Ad­di­tion­ally, be­cause we do in­ter­mit­tent over­sight when­ever we change the tar­get net­work, we have a guaran­tee that the over­seer is always at least as strong as any tar­gets that the model was trained to imi­tate. That be­ing said, the model could end up stronger than the tar­gets it was trained to imi­tate if it man­ages to, for ex­am­ple, achieve sig­nifi­cant com­pres­sion of what the tar­gets are do­ing—which in fact is nec­es­sary for train­ing com­pet­i­tive­ness. Fur­ther­more, even if the over­seer is stronger than the model, the offense-defense bal­ance could be such that a de­cep­tive model would still be able to hide its de­cep­tion. Which di­rec­tion the offense-defense bal­ance lies in is likely to de­pend heav­ily on what sorts of trans­parency tools the over­seer has ac­cess to.

Train­ing com­pet­i­tive­ness. First, the train­ing com­pet­i­tive­ness of imi­ta­tive am­plifi­ca­tion is likely to de­pend on whether pure imi­ta­tion can be turned into a rich enough re­ward sig­nal to fa­cil­i­tate highly sam­ple-effi­cient learn­ing. In my opinion, it seems likely that hu­man lan­guage imi­ta­tion (where lan­guage in­cludes em­bed­ded images, videos, etc.) com­bined with tech­niques to im­prove sam­ple effi­ciency[6] will be com­pet­i­tive at some tasks—namely highly-cog­ni­tive tasks such as gen­eral-pur­pose de­ci­sion-mak­ing—but not at oth­ers, such as fine mo­tor con­trol. If that’s true, then as long as the pri­mary eco­nomic use cases for AGI fall into the highly-cog­ni­tive cat­e­gory, imi­ta­tive am­plifi­ca­tion should be train­ing com­pet­i­tive. For a more de­tailed anal­y­sis of this ques­tion, see “Outer al­ign­ment and imi­ta­tive am­plifi­ca­tion.”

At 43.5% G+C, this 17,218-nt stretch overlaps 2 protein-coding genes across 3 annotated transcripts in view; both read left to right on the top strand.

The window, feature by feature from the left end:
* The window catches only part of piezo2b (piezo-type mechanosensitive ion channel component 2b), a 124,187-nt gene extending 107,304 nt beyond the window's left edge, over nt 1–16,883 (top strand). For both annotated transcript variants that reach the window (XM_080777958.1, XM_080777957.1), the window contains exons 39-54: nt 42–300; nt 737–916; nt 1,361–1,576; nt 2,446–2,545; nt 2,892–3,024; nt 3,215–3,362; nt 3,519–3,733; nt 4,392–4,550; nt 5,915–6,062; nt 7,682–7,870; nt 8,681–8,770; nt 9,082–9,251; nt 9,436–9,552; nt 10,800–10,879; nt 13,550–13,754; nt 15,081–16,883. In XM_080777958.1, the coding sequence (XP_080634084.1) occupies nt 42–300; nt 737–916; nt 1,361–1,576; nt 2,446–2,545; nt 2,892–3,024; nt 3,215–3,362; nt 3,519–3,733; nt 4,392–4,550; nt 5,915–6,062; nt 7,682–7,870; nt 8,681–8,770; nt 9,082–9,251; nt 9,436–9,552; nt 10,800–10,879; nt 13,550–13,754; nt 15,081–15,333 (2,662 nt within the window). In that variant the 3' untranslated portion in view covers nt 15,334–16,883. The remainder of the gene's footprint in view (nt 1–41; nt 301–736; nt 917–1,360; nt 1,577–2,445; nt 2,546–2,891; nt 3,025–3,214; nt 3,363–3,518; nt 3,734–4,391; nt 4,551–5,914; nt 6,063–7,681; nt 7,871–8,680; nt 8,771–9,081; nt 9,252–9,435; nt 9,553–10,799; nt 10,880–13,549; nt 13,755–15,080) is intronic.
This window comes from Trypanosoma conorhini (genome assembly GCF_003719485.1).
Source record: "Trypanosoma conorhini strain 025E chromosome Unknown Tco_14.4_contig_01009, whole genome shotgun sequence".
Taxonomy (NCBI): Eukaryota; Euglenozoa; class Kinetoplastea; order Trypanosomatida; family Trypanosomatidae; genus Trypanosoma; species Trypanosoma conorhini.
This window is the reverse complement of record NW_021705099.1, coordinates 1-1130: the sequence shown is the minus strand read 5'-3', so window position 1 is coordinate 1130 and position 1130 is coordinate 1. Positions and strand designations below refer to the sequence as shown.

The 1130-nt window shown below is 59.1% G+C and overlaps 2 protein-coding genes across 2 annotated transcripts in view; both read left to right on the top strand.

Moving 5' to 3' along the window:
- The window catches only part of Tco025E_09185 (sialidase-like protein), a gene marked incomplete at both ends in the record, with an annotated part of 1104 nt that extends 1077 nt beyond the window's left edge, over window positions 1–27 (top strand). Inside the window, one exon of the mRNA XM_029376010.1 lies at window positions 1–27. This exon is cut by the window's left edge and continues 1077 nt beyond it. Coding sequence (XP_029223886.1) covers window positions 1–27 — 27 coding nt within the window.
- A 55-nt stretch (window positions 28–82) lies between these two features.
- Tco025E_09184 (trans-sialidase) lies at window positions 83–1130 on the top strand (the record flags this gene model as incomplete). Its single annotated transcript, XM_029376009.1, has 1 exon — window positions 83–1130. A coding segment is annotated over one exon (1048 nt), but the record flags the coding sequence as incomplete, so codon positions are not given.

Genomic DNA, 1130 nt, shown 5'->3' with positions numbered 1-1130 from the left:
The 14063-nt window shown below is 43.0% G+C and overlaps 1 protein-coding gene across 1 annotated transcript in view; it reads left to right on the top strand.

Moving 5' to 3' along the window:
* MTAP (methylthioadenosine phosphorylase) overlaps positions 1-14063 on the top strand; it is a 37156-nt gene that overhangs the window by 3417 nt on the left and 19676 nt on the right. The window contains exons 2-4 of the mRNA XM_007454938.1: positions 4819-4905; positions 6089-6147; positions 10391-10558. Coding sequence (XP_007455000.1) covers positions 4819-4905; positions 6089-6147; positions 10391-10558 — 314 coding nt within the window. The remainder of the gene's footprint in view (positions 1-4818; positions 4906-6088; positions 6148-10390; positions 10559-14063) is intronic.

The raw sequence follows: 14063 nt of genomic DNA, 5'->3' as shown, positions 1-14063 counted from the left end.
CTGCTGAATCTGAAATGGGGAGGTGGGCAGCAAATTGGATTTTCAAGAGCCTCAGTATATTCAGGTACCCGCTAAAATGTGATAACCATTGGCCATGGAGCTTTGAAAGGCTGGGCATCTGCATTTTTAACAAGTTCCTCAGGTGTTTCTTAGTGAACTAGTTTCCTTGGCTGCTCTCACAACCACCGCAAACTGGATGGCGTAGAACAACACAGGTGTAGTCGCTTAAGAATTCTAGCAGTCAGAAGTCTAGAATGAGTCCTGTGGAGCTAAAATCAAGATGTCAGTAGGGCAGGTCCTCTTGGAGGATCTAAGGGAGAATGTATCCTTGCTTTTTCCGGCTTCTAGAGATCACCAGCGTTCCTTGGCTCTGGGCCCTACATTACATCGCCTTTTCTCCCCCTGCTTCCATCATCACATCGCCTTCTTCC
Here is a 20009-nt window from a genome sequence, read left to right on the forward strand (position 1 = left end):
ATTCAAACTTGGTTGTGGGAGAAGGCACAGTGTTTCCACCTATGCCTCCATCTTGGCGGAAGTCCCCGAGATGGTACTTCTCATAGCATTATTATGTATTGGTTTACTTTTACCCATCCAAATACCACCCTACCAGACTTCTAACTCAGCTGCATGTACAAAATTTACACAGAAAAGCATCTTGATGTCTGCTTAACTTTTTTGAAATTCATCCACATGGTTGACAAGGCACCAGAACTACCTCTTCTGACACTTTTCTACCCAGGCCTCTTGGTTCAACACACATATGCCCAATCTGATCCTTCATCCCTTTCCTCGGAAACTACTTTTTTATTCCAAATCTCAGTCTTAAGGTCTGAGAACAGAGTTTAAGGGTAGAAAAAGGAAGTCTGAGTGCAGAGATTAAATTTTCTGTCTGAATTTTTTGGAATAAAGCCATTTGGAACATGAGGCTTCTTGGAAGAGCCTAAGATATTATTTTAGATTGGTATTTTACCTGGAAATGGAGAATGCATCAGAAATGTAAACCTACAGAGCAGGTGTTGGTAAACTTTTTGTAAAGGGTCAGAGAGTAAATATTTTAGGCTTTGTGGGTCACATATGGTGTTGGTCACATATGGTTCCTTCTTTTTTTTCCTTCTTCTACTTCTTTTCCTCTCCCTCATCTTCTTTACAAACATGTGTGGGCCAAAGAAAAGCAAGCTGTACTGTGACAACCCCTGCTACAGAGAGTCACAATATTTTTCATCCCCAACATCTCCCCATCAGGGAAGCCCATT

Se­cond, imi­ta­tive am­plifi­ca­tion + in­ter­mit­tent over­sight could also fail to be train­ing com­pet­i­tive if it is very difficult for the in­ter­mit­tent over­sight check to ever pass. This could hap­pen if, for ex­am­ple, the train­ing pro­cess for imi­ta­tive am­plifi­ca­tion doesn’t nat­u­rally pro­duce mod­els that are trans­par­ent enough to fa­cil­i­tate such a check. That be­ing said, what counts as “trans­par­ent enough” again de­pends heav­ily on the speci­fics of the trans­parency tools that the over­seer has ac­cess to.